Read tail of big logfile

What is an efficient (memory,…) way in crystal to read lines at the end of a large log file?

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  1. open file
  2. seek to the end
  3. seek char by char in the direction from the end to the beginning of the file and search for ‘\n’ (line end) character until you find desired number of lines (also check if you are not in the beginning of the file already, of course)
  4. read the lines from that position to the end again

Simplest, probably slow (like random IO), but practically no memory usage at all.

This is basically what @pfischer described.

pp tail_file("file.log", 5)
pp tail_file("file.log", 10)

def tail_file(filename : String, max_lines : Int) filename do |f|
    newline_count = 0
    (f.size - 1).downto(0) do |position| position
      # Count both the end of the file and a newline as a newline
      if position == f.size - 1 || f.read_byte === '\n'
        newline_count += 1

        # We use `>` vs `>=` because we're counting newlines, not lines of text.
        break if newline_count > max_lines

    # If we didn't get enough lines to fill the cap, the file doesn't have that
    # many lines, so we just go back to the beginning
    if newline_count <= max_lines 0

    lines = Array(String).new(newline_count + 1)
    while line = f.gets
      lines << line


Regarding the note about performance, if you’re using a local SSD, it’s probably fine. I haven’t tested it on something like an NFS partition on spinning metal, though, so YMMV.

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I think the kernel buffer should compensate some of the sequential reads, even though they’re backwards. So I wouldn’t expect storage technology to play such a big role. You’ll likely be reading just from the last block of the file.

Without testing this, I’d expect a more relevant impact on efficiency from the sheer number of syscalls. Of course that’s magnitudes faster than disk access, but this is something we can address.

My recommentation for an efficient tail read would be to load a buffer into memory and then search that buffer for line breaks.

Untested “pseudo” code: do |file|
  buffer_data = uninitialized UInt8[4096] 
  buffer = buffer_data.to_slice, :end)
  bytes =
  buffer = buffer[0, bytes]
  last_pos = buffer.bytesize - 1
  while pos = buffer.rindex(last_pos, '\n'.ord.to_u8!)
    line =[pos..last_pos])

I chose 4KB for the buffer, YMMV. If you can get away with it, make it big enough that everything you need to read can fit into it. Otherwise you’ll have to iterate. Shouldn’t be to hard, but I’m skipping that for conciseness.

Edit: didn’t mean to quote!

Oh neat, I made a shard for this sort of problem a bit ago.

the idea is to index the file concurrently by newlines, and do a pread to read arbitrary lines anywhere in the file.

so you could do something like:

# create an index if you want to do more than one lookup
flashlight index <path_to_file> <path_to_index>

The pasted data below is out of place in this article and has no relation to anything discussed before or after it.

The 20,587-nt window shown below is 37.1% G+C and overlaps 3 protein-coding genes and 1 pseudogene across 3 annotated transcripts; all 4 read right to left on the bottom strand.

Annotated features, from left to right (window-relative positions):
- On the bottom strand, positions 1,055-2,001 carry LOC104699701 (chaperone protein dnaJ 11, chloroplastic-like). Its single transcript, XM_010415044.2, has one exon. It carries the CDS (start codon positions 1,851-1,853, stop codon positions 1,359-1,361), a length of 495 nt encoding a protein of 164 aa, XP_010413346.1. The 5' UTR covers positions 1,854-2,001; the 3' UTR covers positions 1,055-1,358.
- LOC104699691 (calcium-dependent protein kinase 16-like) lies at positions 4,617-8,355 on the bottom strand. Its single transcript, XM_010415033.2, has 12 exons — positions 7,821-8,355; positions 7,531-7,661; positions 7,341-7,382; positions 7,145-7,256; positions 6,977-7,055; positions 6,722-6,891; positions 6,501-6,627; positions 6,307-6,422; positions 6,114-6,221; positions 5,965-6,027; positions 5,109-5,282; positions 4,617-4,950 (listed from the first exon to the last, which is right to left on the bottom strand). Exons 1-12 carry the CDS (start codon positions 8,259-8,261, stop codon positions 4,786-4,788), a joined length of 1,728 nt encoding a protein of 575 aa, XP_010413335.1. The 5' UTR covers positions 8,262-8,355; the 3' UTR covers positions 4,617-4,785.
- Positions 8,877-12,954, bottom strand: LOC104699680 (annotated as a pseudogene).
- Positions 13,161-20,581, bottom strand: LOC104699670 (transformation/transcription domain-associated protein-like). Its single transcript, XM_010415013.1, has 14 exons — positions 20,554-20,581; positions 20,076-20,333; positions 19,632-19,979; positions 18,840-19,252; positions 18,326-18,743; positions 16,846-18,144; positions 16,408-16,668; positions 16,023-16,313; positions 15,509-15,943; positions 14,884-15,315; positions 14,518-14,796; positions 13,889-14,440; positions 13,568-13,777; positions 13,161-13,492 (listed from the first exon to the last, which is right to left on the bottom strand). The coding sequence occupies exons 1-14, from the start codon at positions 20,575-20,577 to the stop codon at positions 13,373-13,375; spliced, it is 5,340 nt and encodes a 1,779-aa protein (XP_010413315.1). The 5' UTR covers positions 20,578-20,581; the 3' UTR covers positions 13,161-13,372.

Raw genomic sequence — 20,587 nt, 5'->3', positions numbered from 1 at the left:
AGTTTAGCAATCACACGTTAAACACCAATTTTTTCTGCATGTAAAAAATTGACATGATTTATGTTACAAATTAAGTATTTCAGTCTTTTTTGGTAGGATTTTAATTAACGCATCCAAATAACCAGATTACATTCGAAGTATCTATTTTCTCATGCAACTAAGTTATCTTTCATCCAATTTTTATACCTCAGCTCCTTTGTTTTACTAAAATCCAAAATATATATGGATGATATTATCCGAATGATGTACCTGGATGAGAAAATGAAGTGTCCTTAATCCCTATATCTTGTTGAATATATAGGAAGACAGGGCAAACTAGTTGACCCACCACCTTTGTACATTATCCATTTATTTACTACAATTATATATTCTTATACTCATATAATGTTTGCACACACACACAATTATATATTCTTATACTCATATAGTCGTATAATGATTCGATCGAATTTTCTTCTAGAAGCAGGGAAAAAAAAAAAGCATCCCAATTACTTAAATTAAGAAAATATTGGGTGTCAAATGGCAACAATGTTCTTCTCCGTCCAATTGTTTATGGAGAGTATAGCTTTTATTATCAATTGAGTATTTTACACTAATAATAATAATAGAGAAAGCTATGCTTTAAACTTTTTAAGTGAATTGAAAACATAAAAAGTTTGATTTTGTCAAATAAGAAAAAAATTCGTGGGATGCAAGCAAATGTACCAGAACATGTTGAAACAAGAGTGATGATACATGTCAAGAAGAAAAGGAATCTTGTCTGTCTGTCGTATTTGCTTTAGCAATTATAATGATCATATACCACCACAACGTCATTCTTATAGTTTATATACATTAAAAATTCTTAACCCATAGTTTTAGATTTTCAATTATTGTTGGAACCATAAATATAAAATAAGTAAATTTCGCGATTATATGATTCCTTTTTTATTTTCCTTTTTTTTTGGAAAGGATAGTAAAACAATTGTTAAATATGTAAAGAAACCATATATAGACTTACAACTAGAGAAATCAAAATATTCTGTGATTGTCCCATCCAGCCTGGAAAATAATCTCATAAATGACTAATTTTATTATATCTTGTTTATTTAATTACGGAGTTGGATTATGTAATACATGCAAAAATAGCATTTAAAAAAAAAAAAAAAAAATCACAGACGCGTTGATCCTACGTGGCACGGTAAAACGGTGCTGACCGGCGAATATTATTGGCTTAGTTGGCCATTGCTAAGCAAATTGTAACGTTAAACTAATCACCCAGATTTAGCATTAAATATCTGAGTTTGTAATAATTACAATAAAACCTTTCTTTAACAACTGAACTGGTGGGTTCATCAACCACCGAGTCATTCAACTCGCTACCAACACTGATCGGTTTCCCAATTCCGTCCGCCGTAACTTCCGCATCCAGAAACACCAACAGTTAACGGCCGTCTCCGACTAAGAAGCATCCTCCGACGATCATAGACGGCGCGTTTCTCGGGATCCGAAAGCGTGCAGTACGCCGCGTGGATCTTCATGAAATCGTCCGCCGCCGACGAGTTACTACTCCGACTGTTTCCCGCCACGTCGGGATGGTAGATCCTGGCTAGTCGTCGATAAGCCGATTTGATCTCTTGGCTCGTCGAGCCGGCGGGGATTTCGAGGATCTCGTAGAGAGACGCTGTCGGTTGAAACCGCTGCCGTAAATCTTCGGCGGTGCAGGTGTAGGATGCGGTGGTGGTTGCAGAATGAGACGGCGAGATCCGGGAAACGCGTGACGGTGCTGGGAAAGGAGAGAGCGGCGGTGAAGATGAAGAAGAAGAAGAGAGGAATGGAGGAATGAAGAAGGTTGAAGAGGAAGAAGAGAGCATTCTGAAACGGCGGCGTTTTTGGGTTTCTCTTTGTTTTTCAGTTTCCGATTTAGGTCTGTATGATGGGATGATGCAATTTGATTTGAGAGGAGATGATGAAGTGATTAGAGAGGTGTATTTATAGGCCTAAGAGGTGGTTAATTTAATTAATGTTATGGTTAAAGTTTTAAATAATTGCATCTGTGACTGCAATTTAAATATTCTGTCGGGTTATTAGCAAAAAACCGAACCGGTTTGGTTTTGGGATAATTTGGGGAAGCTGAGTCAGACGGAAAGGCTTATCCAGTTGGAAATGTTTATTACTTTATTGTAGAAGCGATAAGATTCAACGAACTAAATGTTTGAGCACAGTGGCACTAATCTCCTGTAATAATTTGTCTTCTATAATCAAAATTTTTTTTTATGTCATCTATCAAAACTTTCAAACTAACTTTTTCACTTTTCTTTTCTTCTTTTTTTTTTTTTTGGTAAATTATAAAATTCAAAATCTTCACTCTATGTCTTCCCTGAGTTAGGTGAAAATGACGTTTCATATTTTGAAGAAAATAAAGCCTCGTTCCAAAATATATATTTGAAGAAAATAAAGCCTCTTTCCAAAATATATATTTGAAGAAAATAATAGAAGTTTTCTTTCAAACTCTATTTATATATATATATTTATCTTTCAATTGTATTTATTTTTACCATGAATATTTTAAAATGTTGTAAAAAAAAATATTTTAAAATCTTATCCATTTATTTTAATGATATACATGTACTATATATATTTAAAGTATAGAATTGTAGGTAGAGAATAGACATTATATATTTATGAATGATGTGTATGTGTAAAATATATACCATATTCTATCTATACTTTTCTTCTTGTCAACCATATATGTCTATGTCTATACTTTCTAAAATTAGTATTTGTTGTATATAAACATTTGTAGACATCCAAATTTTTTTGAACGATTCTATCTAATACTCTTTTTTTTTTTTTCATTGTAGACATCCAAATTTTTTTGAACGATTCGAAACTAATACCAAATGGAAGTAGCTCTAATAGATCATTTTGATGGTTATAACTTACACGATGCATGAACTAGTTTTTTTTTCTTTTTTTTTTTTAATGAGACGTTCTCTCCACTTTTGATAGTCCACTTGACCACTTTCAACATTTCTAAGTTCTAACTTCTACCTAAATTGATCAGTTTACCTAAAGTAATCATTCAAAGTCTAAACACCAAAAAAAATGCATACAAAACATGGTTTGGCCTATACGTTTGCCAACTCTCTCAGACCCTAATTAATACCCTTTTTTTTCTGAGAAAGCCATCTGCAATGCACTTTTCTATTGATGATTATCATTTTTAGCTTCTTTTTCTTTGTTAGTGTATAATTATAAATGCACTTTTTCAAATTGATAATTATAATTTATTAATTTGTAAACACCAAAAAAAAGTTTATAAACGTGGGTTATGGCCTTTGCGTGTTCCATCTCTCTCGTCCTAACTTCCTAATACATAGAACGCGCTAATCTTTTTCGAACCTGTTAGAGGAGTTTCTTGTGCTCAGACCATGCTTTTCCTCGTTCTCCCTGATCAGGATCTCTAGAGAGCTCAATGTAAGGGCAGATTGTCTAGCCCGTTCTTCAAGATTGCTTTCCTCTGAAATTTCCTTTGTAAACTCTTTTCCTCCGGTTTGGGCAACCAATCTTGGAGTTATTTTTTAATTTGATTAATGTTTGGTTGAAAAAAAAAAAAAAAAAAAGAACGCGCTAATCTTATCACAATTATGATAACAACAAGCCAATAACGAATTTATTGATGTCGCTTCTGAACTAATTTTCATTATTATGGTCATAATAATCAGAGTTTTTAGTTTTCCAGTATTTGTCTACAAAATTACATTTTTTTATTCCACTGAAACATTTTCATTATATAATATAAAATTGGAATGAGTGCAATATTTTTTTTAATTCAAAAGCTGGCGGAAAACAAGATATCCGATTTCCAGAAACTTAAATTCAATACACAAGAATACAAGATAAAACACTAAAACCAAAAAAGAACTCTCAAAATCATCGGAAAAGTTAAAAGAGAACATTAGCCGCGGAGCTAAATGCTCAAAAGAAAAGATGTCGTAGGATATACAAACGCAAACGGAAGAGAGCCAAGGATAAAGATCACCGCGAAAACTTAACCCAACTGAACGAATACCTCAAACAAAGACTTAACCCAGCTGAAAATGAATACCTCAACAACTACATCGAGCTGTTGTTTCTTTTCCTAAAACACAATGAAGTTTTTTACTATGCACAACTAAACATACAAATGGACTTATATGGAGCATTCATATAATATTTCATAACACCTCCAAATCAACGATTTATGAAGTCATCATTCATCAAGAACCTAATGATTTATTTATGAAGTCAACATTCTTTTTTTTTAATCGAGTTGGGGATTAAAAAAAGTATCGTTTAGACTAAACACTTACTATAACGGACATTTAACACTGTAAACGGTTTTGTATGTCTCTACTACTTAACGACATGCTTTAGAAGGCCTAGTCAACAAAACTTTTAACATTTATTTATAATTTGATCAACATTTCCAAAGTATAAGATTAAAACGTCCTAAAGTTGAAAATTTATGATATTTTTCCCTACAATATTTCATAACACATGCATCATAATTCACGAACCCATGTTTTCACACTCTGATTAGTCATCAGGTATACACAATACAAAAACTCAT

# find the number of lines in the file
flashlight size -f <path_to_index>
# lookup the lines
flashlight lookup -f <path_to_index> <start_line> <number_of_lines_to_read>

I’m not currently messing with it to much because I ended up porting it to C and making a desktop reader using the concept.

Interested in hearing if this solves for the issue.

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Tested “real” code which works:"log.log") do |file|
  buffer_data = uninitialized UInt8[4096]
  buffer = buffer_data.to_slice < buffer.bytesize ? file.size : buffer.bytesize), IO::Seek::End)
  bytes =
  buffer = buffer[0, bytes]

  last_pos = (buffer.index('\n'.ord) || 0) + 1
  while pos = buffer.index('\n'.ord, last_pos)
    last_pos = pos + 1
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Thanks for the library! I’m curious about the motives behind porting the Crystal version to C since, for me at least, Crystal is optimized and low level enough for 99% of the tasks one would choose C before, while being more friendly to the brain. :grin:

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Fair question.
I can say the C is definitely much faster, although could be attributed to optimizations that make less passes around the index. Mostly though, the C version has control over both concurrency and the threading, which Crystal abstracts.

Also, my goal was to build a desktop app over the library, but I find the Crystal ecosystem to be lacking or frustrating. I’m for sure guilty of this too, but there are too many untested libraries that have partial functionality.

Although C development can be painful and slow, the C feedback loop is fast, and the ecosystem is just a little more reliable in this regard, so it made sense.

I think tests need to be a much more critical part of the ecosystem if I’m to reach for Crystal over other languages though.


Constructive feedback like yours are essential to Crystal improvement. Thanks for the detailed answer!

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